-end-

But to be fair, your account seems sincere and I applaud your courage for posting it here.

Cheers

RE: if the genesi/pegasos cultists go away... good riddance
by Ian Pulsford on Mon 29th Mar 2004 02:54 UTC

Hmm, you seem to forget IBM uses PowerPC chips too

Pegasos boards as pawn
by tarbos on Mon 29th Mar 2004 03:59 UTC

>Besides, Theo said he was going to send those boards to you
>as partial payment of your compensation. Are you saying that
>Theo has not done what he said he would do?

Of course he cannot do that after he ran over them with his
truck...

Connection Teron/AmigaOne
by tarbos on Mon 29th Mar 2004 04:12 UTC

Here is how the Teron and AmigaOne boards relate to each other: http://amigapop.8bit.co.uk/newamiga.jpg
AmigaOne is modified with a donglecode in ROM to protect the AmigaOS which will run on these machines.
Eyetech is granted licence "to distribute the Teron CX and PX development systems in Europe, and to
distribute production systems based on the Teron CX and PX designs to the Amiga market worldwide."
http://www.mai.com/news&events/PressRelease070902_2.html

v If you want to make your mind about Bill Buck (Genesi CEO)
by Bruno Rohée on Mon 29th Mar 2004 06:40 UTC
RE: The Genesi Side of the Story Post 2 of 2
by nospam_encia@myrealbox.ocm on Mon 29th Mar 2004 10:17 UTC

>What other company has attempted to introduce such a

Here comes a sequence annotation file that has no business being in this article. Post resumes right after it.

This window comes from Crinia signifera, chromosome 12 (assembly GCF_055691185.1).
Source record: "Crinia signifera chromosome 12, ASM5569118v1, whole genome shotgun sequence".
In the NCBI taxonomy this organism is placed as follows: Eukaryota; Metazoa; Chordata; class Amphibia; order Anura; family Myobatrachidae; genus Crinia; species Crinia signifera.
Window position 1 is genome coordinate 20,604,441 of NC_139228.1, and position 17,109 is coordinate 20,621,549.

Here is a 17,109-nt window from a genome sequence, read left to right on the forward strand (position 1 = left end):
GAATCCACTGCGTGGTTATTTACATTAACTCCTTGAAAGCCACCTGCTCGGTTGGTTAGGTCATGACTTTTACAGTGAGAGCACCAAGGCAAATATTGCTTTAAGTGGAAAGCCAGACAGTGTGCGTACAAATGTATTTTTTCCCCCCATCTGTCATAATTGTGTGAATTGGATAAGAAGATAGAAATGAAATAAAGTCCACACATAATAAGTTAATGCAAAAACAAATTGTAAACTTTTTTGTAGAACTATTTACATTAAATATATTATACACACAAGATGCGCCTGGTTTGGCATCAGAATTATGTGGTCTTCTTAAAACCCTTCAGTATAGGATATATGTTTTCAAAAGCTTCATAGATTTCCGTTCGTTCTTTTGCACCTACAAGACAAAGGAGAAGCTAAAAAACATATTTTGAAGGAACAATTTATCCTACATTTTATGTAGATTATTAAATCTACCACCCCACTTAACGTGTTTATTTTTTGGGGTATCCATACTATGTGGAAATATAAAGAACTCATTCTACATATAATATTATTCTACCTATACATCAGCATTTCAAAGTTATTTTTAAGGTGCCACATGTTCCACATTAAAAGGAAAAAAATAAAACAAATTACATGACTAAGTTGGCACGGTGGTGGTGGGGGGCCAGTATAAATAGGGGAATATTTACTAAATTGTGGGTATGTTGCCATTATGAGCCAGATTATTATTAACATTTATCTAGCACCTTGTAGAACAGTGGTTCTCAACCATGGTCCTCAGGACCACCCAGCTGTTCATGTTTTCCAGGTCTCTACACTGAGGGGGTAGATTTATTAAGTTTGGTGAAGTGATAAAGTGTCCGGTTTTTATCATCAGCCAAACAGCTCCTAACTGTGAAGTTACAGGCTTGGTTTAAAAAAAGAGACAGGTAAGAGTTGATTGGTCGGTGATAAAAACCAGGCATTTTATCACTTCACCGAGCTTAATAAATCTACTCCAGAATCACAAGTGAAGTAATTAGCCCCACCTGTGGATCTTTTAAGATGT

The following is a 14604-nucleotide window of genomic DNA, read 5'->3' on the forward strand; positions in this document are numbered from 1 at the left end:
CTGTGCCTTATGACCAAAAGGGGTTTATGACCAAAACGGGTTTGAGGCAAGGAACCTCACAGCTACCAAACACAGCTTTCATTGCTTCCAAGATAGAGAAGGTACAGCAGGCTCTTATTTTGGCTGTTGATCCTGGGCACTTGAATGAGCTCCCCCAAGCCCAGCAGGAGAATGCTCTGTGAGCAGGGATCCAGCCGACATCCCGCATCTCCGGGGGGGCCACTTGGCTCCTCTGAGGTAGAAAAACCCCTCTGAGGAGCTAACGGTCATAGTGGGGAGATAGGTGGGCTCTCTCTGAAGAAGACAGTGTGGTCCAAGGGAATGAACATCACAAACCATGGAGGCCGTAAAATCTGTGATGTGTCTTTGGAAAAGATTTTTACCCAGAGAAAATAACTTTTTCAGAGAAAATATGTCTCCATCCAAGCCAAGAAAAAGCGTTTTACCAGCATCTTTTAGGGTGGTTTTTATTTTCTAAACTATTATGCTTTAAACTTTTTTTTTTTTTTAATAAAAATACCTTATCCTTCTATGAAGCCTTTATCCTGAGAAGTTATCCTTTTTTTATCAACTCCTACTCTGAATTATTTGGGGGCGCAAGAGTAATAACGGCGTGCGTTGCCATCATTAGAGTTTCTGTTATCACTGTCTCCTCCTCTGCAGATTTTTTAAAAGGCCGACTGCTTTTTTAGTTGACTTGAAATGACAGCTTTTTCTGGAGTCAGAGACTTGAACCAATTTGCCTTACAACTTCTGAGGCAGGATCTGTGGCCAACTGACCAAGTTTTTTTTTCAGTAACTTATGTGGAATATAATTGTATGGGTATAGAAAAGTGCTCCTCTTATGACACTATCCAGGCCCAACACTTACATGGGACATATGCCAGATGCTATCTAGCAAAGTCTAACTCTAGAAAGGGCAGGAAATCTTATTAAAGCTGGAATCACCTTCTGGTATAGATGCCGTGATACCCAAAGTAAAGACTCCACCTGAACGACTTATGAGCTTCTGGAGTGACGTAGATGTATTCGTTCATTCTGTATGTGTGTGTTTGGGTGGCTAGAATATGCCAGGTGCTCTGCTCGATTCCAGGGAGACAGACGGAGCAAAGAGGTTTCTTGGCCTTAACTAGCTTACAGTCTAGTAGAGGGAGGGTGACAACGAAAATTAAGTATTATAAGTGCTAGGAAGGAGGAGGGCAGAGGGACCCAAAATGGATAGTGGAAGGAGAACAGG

>complex product in recent years?

Microsoft’s XBOX,

In defense of Theo
by Andy on Mon 29th Mar 2004 12:08 UTC

For those of you who have not interacted with Theo in person, let me just say that he tends to write the exact same things in emails/posts that he would say if you were sitting at the Ship, having a pint with him.

For example: Theo asks you if you are retarded. In person, he might say it with a smile that implies a good-natured jab. In email, it comes across as a pretty serious insult. Most of us moderate our written style or use smileys to compensate for the 'emotiveness' restrictions imposed by email. I don't think Theo does this.

Yes, Theo is acidic. But I also think that a previous poster was correct in saying he's one of the most brilliant computer scientists around. Having a conversation with him can quickly make you feel stupid, but instead of being insulted, the best thing to do is learn from him. Yeah, I've got my geek ego too, but recognize that no matter how good you are, there are always people smarter than you. And Theo is probably one of them.

Andy

Re: Connection Teron/AmigaOne
by Jack Perry on Mon 29th Mar 2004 13:08 UTC

Your idiotic jpg may be funny when preaching to the choir, but I find it unconvincing. The quote from MAI says "based on", which is not the same as "equal to". Meanwhile, here's a quote on some differences in the design

MAI logic are a chipset manufacturer, not a PPC motherboard manufacturer, but they had commissioned a low volume, high cost evaluation board, the Teron Cx, to help sell their chipsets. The Teron Cx was never designed to, or intended to, go into volume production. We therefore asked them if they could recommend a design company who was familiar with using the Articia S in PPC motherboard design. They recommended the same (Far Eastern) company that designed their Teron Cx evaluation board.
The new Eyetech AmigaOne design obviously shares a lot of commonality with the Teron Cx board, but more than a cursory glance at the specifications (ATA speed, integrated ethernet, custom firmware, number of active PCI/AGP slots etc) - and the price - of both boards should be enough to convince most people that they really are different designs.